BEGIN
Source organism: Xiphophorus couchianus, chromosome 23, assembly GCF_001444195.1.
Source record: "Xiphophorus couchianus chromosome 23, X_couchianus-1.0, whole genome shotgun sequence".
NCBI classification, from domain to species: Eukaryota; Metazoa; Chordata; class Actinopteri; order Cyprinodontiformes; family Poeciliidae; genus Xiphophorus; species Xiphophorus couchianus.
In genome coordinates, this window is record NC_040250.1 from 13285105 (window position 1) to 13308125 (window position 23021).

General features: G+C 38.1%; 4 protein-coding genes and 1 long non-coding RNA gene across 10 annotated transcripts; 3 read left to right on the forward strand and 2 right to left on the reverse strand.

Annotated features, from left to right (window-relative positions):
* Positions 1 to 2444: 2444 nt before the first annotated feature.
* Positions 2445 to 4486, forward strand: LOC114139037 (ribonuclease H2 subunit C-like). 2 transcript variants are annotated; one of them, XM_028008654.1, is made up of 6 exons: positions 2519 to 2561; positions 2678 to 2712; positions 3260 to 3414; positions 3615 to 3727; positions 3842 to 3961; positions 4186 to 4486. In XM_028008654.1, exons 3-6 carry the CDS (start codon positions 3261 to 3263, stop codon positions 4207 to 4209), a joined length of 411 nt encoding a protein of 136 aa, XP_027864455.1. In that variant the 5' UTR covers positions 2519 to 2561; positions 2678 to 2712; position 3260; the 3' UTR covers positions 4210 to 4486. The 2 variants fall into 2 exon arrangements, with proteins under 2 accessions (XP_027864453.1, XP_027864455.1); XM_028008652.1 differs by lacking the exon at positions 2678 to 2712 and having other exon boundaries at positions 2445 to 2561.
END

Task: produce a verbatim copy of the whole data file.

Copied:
Source organism: Xiphophorus couchianus, chromosome 23, assembly GCF_001444195.1.
Source record: "Xiphophorus couchianus chromosome 23, X_couchianus-1.0, whole genome shotgun sequence".
NCBI classification, from domain to species: Eukaryota; Metazoa; Chordata; class Actinopteri; order Cyprinodontiformes; family Poeciliidae; genus Xiphophorus; species Xiphophorus couchianus.
In genome coordinates, this window is record NC_040250.1 from 13285105 (window position 1) to 13308125 (window position 23021).

General features: G+C 38.1%; 4 protein-coding genes and 1 long non-coding RNA gene across 10 annotated transcripts; 3 read left to right on the forward strand and 2 right to left on the reverse strand.

Annotated features, from left to right (window-relative positions):
* Positions 1 to 2444: 2444 nt before the first annotated feature.
* Positions 2445 to 4486, forward strand: LOC114139037 (ribonuclease H2 subunit C-like). 2 transcript variants are annotated; one of them, XM_028008654.1, is made up of 6 exons: positions 2519 to 2561; positions 2678 to 2712; positions 3260 to 3414; positions 3615 to 3727; positions 3842 to 3961; positions 4186 to 4486. In XM_028008654.1, exons 3-6 carry the CDS (start codon positions 3261 to 3263, stop codon positions 4207 to 4209), a joined length of 411 nt encoding a protein of 136 aa, XP_027864455.1. In that variant the 5' UTR covers positions 2519 to 2561; positions 2678 to 2712; position 3260; the 3' UTR covers positions 4210 to 4486. The 2 variants fall into 2 exon arrangements, with proteins under 2 accessions (XP_027864453.1, XP_027864455.1); XM_028008652.1 differs by lacking the exon at positions 2678 to 2712 and having other exon boundaries at positions 2445 to 2561.